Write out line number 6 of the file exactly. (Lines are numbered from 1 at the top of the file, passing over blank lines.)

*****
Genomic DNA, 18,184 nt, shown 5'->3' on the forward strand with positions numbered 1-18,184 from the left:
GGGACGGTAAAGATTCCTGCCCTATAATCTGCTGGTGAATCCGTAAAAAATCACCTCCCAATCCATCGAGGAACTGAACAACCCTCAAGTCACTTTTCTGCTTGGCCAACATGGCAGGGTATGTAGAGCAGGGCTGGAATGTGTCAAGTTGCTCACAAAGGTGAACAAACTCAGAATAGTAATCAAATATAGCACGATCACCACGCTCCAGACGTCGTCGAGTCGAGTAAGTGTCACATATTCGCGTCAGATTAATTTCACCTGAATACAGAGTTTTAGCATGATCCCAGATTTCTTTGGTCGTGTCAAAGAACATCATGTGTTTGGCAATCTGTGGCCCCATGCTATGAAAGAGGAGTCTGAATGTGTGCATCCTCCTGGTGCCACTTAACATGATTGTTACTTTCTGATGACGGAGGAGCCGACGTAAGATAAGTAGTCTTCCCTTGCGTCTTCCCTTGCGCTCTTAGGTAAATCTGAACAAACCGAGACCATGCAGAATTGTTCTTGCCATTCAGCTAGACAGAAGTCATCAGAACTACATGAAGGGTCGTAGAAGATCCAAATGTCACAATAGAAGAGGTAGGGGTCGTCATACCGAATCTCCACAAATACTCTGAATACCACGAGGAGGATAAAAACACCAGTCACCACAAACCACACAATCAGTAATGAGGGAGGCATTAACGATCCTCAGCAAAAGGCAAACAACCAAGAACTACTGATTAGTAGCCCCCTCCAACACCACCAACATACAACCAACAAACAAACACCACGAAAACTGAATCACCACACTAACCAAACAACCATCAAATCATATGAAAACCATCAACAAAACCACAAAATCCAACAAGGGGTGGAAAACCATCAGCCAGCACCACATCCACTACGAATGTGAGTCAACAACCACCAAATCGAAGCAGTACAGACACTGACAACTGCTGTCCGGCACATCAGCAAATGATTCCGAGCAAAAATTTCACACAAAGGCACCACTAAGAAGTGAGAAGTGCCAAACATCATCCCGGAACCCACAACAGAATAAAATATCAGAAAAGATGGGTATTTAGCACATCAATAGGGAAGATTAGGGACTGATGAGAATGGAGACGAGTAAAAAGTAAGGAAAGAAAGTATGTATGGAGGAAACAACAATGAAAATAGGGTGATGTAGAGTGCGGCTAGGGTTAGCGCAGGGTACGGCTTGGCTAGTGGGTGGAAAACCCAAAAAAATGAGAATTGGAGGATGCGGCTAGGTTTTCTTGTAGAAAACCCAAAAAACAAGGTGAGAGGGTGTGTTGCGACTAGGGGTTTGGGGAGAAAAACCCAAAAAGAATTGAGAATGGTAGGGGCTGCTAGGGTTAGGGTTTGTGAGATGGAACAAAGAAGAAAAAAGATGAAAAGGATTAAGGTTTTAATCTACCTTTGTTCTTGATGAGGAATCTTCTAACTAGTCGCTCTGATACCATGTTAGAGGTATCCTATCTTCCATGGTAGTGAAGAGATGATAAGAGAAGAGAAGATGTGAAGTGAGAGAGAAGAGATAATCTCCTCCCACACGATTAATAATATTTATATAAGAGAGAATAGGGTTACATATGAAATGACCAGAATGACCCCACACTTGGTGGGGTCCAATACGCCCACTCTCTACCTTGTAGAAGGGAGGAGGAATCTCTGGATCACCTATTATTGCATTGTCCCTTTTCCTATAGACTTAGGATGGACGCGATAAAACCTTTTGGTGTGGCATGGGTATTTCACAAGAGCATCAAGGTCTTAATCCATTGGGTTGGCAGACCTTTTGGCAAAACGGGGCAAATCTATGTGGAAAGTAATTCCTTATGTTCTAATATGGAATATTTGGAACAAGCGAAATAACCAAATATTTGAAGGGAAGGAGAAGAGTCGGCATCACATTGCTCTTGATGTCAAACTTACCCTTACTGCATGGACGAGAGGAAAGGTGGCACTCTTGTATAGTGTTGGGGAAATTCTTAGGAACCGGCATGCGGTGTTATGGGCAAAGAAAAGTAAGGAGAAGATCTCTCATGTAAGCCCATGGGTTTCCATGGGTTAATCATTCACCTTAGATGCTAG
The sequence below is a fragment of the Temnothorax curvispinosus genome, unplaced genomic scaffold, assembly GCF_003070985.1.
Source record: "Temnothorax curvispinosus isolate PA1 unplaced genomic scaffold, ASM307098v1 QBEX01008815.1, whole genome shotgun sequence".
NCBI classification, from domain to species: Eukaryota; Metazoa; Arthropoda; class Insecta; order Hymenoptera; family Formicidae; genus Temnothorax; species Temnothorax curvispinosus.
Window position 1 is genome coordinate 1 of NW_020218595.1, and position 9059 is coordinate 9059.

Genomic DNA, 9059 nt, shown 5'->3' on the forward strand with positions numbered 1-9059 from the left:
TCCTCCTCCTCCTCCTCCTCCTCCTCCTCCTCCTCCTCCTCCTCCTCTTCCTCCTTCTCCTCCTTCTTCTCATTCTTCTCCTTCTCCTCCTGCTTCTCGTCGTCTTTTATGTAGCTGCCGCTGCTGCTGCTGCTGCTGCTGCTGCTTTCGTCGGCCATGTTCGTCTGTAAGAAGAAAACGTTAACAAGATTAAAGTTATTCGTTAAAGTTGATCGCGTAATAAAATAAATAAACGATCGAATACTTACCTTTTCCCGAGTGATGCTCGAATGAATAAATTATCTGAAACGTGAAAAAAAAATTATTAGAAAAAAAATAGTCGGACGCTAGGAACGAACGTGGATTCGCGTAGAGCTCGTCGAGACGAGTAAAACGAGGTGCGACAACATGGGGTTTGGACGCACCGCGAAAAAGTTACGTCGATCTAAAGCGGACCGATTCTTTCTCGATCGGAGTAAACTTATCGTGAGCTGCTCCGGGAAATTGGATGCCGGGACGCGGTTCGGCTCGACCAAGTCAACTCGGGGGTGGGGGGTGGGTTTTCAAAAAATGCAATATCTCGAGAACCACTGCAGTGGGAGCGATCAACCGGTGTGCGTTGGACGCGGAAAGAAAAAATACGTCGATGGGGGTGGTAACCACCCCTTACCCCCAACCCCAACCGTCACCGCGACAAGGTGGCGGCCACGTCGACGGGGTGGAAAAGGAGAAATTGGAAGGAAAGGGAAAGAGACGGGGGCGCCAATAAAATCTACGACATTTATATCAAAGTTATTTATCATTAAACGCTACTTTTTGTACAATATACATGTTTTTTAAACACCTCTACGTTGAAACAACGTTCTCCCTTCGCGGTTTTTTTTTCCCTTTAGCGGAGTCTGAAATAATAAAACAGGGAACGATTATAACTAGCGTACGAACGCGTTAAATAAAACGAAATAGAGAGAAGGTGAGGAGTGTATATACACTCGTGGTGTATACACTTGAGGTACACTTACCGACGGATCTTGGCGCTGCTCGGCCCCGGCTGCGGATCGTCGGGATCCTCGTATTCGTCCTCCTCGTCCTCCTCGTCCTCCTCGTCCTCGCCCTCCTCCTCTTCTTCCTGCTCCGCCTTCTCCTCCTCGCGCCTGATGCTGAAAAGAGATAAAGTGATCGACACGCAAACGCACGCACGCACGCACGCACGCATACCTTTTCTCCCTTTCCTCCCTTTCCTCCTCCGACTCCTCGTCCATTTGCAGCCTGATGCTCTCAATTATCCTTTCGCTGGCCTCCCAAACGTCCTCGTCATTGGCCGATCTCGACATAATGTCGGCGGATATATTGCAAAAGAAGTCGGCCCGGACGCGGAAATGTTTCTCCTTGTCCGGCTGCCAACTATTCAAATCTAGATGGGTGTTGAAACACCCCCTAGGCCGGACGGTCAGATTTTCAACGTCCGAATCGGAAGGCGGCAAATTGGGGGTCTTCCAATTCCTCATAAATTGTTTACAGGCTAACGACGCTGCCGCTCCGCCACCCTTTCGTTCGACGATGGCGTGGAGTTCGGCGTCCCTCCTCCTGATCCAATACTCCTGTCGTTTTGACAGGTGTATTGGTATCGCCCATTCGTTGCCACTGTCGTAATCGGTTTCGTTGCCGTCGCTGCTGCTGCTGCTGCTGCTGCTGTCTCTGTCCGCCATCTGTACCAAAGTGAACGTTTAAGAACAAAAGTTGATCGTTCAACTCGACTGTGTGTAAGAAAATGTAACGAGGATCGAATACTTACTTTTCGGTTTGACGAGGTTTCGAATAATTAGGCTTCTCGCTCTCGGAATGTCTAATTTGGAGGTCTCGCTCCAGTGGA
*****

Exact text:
Window position 1 is genome coordinate 1 of NW_020218595.1, and position 9059 is coordinate 9059.